Brain Activity of Porn Addicts Is Different From Other Addicts

Brain Activity of Porn Addicts Is Different From Other Addicts

By Victoria Kim 06/30/15

Scientists are still undecided on their positions about sex and porn addiction.

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A new study has found that porn does not look like other addictions, after self-reported porn addicts demonstrated a different neurological response to stimuli than other addicts.

According to the Medical Daily, an image of a casino would intensify a gambler’s late positive potential (LPP), when brain activity increases in response to the emotional intensity of certain stimuli, and the same would occur in people addicted to gaming, heroin, nicotine, and cocaine.

However, brain activity actually decreased in the self-reported porn addicts in the study when they were shown sexually explicit images, demonstrating a lower, rather than a higher, LPP.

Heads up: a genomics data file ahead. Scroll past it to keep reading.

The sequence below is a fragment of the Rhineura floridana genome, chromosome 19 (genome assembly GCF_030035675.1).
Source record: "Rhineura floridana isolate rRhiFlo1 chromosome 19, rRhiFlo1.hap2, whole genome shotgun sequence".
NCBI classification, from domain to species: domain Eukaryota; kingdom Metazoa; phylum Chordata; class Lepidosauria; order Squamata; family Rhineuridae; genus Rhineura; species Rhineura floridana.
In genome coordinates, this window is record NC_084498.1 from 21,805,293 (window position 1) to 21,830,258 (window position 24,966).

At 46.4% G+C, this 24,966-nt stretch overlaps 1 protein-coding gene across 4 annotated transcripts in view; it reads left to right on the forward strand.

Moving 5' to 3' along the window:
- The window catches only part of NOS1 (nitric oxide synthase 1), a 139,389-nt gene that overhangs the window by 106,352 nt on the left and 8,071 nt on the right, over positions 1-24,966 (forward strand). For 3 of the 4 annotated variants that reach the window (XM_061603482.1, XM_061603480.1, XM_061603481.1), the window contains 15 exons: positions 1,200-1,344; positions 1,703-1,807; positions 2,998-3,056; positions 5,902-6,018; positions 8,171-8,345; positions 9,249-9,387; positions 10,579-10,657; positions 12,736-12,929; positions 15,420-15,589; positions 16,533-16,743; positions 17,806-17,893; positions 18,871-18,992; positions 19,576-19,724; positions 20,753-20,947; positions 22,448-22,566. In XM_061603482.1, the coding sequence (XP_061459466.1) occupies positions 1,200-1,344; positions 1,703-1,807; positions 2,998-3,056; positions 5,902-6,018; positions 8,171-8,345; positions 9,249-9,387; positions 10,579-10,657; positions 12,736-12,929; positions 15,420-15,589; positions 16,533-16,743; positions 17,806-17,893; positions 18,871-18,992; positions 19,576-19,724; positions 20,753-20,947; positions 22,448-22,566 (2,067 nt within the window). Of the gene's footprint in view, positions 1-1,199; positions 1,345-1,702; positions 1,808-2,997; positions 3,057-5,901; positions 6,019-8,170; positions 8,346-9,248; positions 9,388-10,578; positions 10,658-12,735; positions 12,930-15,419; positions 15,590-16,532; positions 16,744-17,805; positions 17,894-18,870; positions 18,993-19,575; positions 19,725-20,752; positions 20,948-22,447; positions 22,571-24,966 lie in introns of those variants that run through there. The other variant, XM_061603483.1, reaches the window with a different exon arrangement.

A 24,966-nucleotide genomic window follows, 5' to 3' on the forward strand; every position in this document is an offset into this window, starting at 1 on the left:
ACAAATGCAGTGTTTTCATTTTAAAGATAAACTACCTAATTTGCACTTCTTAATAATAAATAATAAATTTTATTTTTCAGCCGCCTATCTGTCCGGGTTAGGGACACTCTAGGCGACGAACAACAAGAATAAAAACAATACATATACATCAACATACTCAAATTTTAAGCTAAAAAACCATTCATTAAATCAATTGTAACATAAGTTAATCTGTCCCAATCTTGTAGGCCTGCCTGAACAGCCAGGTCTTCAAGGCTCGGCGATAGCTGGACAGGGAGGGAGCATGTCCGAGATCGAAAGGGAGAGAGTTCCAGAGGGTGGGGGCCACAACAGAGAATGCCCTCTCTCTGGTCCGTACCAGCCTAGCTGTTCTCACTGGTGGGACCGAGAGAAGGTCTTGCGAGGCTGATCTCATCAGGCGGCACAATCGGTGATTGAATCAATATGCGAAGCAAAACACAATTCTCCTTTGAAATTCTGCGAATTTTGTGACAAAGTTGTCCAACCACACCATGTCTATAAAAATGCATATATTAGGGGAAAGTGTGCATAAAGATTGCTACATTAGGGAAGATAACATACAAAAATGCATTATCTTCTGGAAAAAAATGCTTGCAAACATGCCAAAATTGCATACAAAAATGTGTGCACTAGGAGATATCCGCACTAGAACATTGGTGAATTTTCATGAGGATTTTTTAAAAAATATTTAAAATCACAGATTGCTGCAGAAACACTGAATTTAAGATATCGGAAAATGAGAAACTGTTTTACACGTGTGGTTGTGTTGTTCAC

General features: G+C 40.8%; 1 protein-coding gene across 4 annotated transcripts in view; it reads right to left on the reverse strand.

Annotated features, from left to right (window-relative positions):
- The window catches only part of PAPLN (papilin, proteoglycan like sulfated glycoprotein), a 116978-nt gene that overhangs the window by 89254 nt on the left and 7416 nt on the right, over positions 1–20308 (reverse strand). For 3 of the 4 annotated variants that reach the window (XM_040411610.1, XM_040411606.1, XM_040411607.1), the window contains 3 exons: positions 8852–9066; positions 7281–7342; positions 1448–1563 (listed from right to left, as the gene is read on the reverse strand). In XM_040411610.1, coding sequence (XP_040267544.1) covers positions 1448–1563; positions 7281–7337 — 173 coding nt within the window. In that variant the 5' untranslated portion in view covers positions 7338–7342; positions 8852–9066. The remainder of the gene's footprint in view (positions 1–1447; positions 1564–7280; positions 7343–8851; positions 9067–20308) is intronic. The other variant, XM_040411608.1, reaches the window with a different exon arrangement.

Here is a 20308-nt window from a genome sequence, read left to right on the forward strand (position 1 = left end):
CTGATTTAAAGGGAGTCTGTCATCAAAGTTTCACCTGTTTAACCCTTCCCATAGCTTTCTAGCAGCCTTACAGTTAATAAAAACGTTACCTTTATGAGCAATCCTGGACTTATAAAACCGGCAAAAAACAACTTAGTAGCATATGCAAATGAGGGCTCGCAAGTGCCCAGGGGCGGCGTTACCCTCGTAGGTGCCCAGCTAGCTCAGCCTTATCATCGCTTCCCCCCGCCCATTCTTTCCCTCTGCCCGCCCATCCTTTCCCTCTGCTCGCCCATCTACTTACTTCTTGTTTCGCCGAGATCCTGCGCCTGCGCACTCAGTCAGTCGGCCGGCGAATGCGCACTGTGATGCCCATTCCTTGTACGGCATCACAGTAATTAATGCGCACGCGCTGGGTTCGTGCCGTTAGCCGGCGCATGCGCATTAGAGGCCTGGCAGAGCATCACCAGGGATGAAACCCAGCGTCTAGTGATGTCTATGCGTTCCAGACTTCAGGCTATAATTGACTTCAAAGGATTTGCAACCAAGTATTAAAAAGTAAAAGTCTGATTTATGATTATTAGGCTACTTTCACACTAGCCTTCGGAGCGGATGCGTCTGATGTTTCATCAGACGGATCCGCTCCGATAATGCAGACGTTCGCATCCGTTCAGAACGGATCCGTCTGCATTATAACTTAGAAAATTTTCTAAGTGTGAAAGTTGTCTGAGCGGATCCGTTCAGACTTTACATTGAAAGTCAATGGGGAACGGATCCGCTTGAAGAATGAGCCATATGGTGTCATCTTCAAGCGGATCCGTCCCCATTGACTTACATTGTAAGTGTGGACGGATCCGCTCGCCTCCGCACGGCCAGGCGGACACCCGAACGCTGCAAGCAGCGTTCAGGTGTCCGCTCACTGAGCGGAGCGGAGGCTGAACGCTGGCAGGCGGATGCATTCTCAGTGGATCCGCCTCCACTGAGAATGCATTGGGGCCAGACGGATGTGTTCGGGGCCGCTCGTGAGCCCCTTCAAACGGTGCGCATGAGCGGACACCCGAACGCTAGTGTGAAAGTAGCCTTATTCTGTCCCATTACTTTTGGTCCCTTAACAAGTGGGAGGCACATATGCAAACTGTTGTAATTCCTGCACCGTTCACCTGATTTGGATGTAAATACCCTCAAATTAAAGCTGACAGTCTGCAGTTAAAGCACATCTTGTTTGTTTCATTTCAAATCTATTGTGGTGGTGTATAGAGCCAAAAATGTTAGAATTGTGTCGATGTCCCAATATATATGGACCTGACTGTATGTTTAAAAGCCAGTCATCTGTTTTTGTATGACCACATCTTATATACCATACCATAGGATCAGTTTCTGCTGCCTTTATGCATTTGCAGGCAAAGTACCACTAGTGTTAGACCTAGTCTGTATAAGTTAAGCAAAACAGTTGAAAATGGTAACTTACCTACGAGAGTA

The study, which monitored the brain activity of 122 men and women—55 of whom reported a “porn problem”—“provides clear evidence that porn does not look like other addictions,” Dr. Nicole Prause, sexual psychophysiologist, neuroscientist and lead author of the study, told Medical Daily.

Since the responses to porn does not follow the same pattern as other addictions, Prause said it’s no longer appropriate to call porn “addicting” from a scientific perspective.

The study’s findings are in line with the American Psychiatric Association’s position on sex and porn addiction, which is that there isn’t enough evidence to support diagnoses.

Prause told The Daily Beast that the study’s intent is not to imply that porn addiction is not a legitimate problem, but that it is scientifically incorrect to call it addicting.

“Many people have misinterpreted our research as saying that people are faking these problems. We have never made that claim,” said Prause.

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Victoria is interested in anything that has to do with how mind-altering substances impact society. Find Victoria on LinkedIn or Tumblr

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